By Maria –
Migraines have been a part of my life since I was about 8 years old. As I have grown older they have gotten worse and worse over the years. For as long as I can remember during my childhood years, my head pain was just that: a painful head a few days a week. I could live with them. It was manageable. I had to learn how to carry on with my life despite the migraines but I was somehow able to do it without too many consequences.
However, when I moved to the United States about 6 years ago (I am originally from Caracas, Venezuela) my migraines became stronger, more frequent and accompanied with side effects like nausea, dizziness, mental fog and exhaustion.
Since I was very young I started visiting all kinds of doctors, from neurologists to dentists trying to figure out how to control my pain. I have tried literally everything that western medicine has to offer. I have even tried “alternative healing” options that, even though they are not science based, some people claim to have benefited from it so I decided to give it a try.
About a year ago I decided to change my neurologist because the previous one literally told me that he had nothing else to offer me. After doing a great deal of research I found one physician who, after hearing my story, decided to put me on a just recently released injection called Ajovy. Ajovy contains the drug fremanezumab, which is a monoclonal antibody. A monoclonal antibody is a kind of drug that’s created from immune system cells. It works by preventing some of your body’s proteins from functioning.
The drug helped a little. But it was not enough. After a year of injecting myself every month I still had debilitating headaches on a daily basis. The inexplicable nausea that comes with migraines was unbearable. Plus, I was taking an insane amount of painkillers every single day.
I went to see my doctor again. He listened to my story. He said that even though I have suffered from migraines all my life he believed that I might be experiencing medication overuse headaches. I was taking too many painkillers that were giving me rebound headaches. He also said that if I continued taking that amount of pills a day I was at risk of having internal organ bleeding and potentially hurting my liver.
According to the American Migraine Foundation, medication overuse headaches (MOH) are defined as “a chronic daily headache and a secondary disorder in which acute medications used excessively causes headache in a headache-prone patient.” Symptoms of MOH are the location, character, and severity of medication-overuse headache can vary among individuals, but most of the time occurs daily or nearly daily, and is usually present upon awakening. It improves transiently with analgesics and returns as the medication wears off. Other symptoms that may accompany the headaches are nausea, anxiety, irritability, asthenia, restlessness, difficulty concentrating, memory problems and depression.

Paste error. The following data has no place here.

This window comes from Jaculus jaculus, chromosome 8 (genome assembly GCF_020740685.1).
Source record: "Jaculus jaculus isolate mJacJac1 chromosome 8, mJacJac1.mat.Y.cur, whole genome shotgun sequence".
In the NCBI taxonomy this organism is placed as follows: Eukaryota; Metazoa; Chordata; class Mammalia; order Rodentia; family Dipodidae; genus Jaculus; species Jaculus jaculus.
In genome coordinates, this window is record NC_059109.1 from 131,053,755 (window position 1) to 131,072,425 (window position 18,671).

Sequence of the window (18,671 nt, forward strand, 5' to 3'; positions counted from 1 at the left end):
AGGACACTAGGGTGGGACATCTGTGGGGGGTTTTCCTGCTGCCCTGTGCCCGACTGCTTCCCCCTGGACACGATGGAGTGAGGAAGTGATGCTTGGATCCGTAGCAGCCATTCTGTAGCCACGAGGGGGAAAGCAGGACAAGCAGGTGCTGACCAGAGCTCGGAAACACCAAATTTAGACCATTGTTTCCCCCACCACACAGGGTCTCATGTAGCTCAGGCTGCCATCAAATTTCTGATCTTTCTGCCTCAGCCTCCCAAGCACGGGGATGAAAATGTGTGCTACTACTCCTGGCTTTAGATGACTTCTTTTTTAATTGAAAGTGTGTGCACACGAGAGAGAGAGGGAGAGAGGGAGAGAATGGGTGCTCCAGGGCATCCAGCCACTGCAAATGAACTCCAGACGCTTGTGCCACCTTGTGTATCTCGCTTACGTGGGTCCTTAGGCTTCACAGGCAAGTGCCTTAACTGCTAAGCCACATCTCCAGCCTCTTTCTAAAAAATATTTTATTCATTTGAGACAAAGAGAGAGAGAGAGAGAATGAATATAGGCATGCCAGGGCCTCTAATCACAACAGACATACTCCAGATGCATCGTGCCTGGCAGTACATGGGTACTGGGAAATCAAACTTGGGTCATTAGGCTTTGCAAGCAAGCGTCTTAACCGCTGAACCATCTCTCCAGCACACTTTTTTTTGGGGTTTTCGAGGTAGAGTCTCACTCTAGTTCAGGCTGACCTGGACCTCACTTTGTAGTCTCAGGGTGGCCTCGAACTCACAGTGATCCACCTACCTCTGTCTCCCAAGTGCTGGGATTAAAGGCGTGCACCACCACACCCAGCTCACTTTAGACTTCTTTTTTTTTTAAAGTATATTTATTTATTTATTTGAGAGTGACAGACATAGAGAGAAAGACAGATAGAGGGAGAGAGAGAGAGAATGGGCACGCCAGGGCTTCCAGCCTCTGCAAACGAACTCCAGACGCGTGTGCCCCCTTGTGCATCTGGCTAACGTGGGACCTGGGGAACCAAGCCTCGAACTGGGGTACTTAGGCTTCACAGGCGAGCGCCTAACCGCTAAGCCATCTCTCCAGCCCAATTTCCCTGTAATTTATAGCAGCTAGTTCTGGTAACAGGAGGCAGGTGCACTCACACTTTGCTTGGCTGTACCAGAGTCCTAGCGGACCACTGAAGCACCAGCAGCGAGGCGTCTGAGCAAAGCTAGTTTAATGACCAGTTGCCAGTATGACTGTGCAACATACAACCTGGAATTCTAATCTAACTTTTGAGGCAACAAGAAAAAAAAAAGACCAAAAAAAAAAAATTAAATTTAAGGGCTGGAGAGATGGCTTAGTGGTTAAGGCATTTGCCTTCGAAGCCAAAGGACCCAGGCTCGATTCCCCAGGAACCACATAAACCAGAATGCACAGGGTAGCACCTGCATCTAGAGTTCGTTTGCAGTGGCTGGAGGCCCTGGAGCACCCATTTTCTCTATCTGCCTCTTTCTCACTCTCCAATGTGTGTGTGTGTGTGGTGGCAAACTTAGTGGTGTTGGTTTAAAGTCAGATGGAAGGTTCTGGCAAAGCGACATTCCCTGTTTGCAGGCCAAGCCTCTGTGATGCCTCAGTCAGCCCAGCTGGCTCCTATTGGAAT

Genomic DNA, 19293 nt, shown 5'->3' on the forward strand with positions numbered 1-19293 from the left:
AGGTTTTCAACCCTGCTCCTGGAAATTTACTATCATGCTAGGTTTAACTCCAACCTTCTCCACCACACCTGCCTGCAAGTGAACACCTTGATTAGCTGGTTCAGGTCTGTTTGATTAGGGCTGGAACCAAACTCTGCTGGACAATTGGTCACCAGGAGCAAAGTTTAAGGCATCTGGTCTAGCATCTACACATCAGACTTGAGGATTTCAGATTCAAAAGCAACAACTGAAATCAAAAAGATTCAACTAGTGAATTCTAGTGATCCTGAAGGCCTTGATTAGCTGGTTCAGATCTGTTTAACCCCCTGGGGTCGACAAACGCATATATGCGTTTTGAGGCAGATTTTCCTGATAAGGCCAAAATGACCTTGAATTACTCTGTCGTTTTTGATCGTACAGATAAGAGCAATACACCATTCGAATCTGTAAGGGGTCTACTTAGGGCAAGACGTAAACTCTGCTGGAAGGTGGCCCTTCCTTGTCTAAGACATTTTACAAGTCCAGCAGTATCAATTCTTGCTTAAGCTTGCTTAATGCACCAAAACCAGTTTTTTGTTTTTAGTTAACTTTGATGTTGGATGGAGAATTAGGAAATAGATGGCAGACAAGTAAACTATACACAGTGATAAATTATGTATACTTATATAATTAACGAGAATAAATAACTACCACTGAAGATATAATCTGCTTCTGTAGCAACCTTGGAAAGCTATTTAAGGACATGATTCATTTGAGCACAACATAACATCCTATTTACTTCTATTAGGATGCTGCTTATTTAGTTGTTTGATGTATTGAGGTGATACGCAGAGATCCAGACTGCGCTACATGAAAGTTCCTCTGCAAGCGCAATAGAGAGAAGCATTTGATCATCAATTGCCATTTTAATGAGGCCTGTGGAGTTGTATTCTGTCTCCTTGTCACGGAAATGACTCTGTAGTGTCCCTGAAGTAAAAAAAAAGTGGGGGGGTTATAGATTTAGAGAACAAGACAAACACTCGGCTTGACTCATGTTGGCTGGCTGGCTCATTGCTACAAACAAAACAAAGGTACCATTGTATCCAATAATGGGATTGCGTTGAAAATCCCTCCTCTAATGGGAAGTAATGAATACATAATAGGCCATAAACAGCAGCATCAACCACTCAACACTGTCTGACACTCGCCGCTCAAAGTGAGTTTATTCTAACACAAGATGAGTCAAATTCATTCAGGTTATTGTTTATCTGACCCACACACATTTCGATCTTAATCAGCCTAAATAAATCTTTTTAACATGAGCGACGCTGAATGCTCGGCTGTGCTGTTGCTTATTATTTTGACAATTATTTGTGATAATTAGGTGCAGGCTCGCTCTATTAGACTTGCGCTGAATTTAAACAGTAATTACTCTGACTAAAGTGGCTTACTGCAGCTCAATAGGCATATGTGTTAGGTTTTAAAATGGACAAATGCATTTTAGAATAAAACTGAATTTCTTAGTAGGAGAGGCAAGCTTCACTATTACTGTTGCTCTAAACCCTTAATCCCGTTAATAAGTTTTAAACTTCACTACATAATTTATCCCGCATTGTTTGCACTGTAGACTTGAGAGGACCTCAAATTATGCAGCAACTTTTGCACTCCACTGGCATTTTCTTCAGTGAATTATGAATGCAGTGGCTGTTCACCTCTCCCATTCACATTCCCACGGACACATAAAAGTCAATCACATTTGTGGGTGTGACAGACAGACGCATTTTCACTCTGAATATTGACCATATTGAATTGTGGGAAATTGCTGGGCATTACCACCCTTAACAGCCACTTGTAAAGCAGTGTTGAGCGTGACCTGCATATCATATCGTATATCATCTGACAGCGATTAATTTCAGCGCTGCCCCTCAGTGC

This definition described me perfectly. I have heard this theory before and I even tried reducing the amount of painkillers in the past but unfortunately I did not see any improvement. My doctor said that I should try it for at least 3 to 4 months and that I should decide how to do it because I was the one to live the consequences of the medication withdrawal. The only way to get better for me, if my doctor was correct, was to discontinue the use of all my medications.
After my appointment I felt hopeful because if I was suffering from MOH, within 4 months I could feel better and improve the quality of my life. However, I was really scared because I did not know what to expect and also I did not know if I was mentally and physically prepared to deal with high pain days.
At the beginning I decided to start decreasing my meds gradually. For a few days I kept a strict count of every analgesic I took. I avoided all the drugs that make your brain get hooked on pills. Unfortunately, my attacks and side effects stayed the same. After about five days later I decided to go cold turkey. Eliminate all the the drugs from that moment on. I was beyond scared but I was determined to give it a try.
The following fifteen days were a complete nightmare. I had the worst pain days I can remember. I was only allowed to take a triptan in case the pain was really strong. Sometimes the drug helped relieve the pain (not eliminate it) but within a couple of hours it came back more aggressive. I was determined to follow my plan through of not taking my meds because I was hopeful that if I hanged in there for a little longer the prize was going to be priceless.
After those awful fifteen days my migraines started to decrease gradually in intensity and frequency. I started to notice that when I took my triptan it worked and the pain did not come back after a few hours. I was thrilled about it but what astonished me the most was the fact that I was hardly nauseous any more. I kept a digital record of my migraines. For the first time, for as long as I can remember, I had a month were I had more than fifteen low pain/pain free days! Also when I do get pain it usually gets better after one round of meds. That to me is unbelievable.
I went back to see my doctor after all of this. I told him about my experience and he was thrilled, of course. He told me that over time my migraines should get even better. I am still on Ajovy which I think might have helped but I am incredibly grateful and very hopeful for the future. Now, I can go back to being a mom and a wife. I can fully enjoy my job and spend time with my family and friends.